Hello, I am in a position similar to yours but I had a stroke. One very prominent thing to me was/is not wanting my wife to feel like she caused it. Maybe he feels the same about it.

I don’t know if that helps in any way.



@Karenemma whilst stress can play a part in someone having a stroke / TIA there are many other factors too. You will never know for sure whether it contributed or not.

You cannot undo what has been done but you can concentrate on improving things going forward & as @Strings has said concentrate on helping your husband going forward.

If you are really struggling with guilt then I would suggest speaking with your GP to see if you can get some asdistance to help you lose the guilt feeling.

Your husband probably doesn’t want you to feel guilty either. I know if it was me I’d be mortified if I thought my partner was feeling that way.

Sending my very best wishes.



Hi Karen Emma and welcome to this forum . Nobody knows what causes stroke but high blood pressure (and too much alcohol can cause this), high sugar levels , atrial fibrillation can cause it. Like everyone has said feeling guilty won’t change what happened to your husband so show that love and support now . I know that I’m blessed wx a supportive and loving husband and family and I’m grateful for their love every day especially when I’m feeling rubbish. None of us can change the past but we can all do something about the future. Give your husband my best wishes for his recovery journey and all best wishes for you as well. Virtual hugs suzywong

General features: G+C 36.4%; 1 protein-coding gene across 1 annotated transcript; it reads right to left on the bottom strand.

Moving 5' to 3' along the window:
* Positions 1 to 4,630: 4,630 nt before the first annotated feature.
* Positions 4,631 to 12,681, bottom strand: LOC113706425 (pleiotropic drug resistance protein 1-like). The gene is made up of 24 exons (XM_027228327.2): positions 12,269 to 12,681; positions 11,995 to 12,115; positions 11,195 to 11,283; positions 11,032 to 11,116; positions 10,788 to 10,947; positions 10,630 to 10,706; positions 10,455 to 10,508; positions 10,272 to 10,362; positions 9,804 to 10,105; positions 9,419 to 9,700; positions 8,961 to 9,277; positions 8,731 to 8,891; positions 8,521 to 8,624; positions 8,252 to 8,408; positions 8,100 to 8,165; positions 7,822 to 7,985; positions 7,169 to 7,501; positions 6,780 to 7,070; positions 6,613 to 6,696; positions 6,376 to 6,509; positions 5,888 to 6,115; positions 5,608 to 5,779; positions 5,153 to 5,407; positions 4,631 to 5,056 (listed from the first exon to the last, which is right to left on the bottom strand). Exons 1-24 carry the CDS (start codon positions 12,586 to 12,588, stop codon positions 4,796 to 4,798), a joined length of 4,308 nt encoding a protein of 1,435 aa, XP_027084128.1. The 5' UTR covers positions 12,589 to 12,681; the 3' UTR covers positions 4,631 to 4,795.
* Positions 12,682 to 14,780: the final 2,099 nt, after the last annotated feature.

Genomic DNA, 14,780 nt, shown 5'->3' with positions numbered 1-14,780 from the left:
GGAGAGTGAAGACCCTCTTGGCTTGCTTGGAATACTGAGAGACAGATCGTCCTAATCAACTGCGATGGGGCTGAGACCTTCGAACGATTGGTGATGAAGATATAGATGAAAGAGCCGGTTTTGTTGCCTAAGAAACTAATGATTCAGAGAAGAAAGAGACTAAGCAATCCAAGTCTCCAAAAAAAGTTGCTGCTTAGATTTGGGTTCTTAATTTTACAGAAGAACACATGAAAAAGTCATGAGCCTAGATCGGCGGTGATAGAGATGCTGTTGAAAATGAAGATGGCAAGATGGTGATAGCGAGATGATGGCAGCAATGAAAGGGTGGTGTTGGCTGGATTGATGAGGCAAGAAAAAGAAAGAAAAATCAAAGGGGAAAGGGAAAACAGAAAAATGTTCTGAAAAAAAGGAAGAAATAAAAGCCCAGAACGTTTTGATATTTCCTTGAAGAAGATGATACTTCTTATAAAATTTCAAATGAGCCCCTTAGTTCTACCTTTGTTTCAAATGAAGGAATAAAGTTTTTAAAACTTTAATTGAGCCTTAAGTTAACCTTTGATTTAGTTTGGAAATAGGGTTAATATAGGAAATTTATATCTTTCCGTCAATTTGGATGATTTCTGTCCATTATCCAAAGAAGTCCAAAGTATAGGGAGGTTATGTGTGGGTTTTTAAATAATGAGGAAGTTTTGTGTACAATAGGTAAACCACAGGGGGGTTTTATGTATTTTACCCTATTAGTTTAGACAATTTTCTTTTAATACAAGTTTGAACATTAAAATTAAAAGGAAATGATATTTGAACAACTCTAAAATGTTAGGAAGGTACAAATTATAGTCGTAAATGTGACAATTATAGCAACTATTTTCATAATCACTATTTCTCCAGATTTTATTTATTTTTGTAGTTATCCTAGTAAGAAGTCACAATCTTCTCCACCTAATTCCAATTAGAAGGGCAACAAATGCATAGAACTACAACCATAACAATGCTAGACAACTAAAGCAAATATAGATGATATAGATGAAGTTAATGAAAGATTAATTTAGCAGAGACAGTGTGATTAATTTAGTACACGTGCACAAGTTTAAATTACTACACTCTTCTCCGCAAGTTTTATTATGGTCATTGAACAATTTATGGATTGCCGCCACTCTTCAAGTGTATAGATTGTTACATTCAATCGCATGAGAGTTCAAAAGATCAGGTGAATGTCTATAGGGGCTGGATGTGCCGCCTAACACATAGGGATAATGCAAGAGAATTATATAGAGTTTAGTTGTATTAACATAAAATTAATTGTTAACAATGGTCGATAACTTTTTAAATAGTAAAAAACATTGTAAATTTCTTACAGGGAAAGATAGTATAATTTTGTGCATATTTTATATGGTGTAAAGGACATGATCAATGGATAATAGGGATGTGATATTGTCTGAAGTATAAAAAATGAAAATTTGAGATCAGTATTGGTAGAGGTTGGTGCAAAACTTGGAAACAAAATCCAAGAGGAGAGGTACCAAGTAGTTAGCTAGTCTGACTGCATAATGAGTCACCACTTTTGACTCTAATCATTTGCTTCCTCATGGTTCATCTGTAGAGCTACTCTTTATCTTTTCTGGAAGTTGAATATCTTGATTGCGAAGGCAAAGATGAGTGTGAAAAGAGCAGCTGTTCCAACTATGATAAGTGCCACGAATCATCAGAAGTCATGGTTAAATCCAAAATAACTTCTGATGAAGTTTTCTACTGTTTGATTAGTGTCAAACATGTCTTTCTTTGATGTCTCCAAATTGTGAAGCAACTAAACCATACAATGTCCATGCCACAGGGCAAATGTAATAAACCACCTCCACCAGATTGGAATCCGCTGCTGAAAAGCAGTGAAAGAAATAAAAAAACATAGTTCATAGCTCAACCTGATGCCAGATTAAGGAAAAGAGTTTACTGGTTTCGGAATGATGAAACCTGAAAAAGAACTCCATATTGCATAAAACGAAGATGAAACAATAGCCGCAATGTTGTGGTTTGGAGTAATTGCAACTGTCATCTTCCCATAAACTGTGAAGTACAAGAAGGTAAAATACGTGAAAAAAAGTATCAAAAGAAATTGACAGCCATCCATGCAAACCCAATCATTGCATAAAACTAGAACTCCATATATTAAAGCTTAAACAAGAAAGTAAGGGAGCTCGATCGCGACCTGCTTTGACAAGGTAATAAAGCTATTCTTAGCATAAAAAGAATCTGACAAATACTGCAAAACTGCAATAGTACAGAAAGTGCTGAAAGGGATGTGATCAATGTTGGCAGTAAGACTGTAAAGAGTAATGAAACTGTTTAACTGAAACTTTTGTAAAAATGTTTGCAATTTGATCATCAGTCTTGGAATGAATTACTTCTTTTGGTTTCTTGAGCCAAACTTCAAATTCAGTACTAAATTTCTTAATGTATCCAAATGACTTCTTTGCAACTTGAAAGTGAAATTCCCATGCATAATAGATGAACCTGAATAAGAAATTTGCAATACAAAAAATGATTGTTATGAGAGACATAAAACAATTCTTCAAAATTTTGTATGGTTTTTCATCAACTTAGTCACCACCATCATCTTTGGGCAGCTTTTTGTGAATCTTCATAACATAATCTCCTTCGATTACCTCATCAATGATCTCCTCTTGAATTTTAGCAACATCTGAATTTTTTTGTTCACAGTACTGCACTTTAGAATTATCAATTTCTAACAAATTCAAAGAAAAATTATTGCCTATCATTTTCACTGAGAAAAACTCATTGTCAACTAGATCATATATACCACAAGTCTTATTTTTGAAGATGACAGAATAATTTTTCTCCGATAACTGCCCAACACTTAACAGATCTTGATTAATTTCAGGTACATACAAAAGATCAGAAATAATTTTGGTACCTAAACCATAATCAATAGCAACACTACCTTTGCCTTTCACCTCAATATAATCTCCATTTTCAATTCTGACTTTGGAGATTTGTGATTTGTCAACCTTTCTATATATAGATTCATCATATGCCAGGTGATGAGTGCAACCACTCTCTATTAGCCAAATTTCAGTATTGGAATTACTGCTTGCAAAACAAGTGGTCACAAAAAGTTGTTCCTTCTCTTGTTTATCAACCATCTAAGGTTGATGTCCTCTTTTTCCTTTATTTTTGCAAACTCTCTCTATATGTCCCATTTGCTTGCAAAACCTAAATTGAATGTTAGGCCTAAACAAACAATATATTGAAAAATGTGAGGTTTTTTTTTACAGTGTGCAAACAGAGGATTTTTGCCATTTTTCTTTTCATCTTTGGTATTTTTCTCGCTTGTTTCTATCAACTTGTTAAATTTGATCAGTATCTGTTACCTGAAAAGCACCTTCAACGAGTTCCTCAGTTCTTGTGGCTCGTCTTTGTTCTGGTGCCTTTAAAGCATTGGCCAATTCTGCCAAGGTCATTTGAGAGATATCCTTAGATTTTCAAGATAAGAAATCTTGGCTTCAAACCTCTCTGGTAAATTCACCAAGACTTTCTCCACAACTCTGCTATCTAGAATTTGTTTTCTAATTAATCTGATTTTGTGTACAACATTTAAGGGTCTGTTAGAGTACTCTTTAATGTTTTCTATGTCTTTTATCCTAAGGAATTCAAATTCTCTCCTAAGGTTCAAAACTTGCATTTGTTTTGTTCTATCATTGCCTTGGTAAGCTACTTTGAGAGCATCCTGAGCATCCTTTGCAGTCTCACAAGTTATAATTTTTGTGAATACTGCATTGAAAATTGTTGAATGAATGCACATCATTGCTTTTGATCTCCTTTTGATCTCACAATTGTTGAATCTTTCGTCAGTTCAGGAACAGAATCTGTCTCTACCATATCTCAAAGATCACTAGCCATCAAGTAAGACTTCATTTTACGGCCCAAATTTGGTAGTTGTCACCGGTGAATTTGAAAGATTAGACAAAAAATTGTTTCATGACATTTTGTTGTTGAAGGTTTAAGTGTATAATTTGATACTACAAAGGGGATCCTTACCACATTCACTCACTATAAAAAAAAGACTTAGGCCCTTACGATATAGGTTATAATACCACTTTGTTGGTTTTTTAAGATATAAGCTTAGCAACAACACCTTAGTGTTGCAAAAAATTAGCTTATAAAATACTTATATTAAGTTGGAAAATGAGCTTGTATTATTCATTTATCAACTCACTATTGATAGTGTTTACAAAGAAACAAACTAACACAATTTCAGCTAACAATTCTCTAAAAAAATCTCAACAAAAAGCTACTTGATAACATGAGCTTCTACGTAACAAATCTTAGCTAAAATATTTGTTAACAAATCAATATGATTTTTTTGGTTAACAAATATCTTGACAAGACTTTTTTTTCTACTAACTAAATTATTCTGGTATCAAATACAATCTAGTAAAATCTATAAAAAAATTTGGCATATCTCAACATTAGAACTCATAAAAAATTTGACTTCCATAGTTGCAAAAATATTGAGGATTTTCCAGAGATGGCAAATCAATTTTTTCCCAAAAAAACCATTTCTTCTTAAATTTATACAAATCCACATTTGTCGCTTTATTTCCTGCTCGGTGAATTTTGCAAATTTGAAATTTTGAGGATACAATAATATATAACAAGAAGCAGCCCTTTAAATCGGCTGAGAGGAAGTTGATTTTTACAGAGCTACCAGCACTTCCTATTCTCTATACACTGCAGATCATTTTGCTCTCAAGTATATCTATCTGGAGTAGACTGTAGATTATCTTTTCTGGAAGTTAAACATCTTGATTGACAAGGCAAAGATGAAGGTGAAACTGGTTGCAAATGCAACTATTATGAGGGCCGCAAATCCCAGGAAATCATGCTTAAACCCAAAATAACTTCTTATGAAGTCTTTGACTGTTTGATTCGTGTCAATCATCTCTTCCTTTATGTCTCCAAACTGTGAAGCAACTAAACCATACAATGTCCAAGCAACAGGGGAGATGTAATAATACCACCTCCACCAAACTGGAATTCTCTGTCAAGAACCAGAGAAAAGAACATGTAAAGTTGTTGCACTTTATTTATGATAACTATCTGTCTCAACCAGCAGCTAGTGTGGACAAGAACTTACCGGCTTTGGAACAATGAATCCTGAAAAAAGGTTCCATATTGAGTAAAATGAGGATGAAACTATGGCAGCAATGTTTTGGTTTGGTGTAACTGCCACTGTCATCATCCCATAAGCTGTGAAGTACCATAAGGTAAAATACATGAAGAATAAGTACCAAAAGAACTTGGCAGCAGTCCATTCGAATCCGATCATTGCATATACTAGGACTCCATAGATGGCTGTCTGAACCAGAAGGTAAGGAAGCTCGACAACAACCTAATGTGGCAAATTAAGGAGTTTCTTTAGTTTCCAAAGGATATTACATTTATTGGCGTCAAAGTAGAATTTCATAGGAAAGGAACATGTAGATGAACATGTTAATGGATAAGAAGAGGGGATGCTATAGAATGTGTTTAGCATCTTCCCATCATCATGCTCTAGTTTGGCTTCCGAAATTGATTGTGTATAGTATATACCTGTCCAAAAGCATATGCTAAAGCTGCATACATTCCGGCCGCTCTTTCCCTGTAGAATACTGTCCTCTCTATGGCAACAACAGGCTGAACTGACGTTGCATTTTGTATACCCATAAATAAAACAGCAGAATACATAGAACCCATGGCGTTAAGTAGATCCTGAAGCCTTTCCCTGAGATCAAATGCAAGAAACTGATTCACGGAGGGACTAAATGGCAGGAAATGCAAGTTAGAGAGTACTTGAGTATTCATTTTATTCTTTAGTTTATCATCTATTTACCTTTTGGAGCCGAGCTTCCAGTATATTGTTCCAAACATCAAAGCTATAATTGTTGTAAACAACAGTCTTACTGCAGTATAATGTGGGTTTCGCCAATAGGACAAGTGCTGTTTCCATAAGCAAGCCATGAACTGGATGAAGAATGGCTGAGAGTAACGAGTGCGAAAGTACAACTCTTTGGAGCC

Thank you all for your lovely messages, I really appreciate them. There will definitely be some big changes moving forward…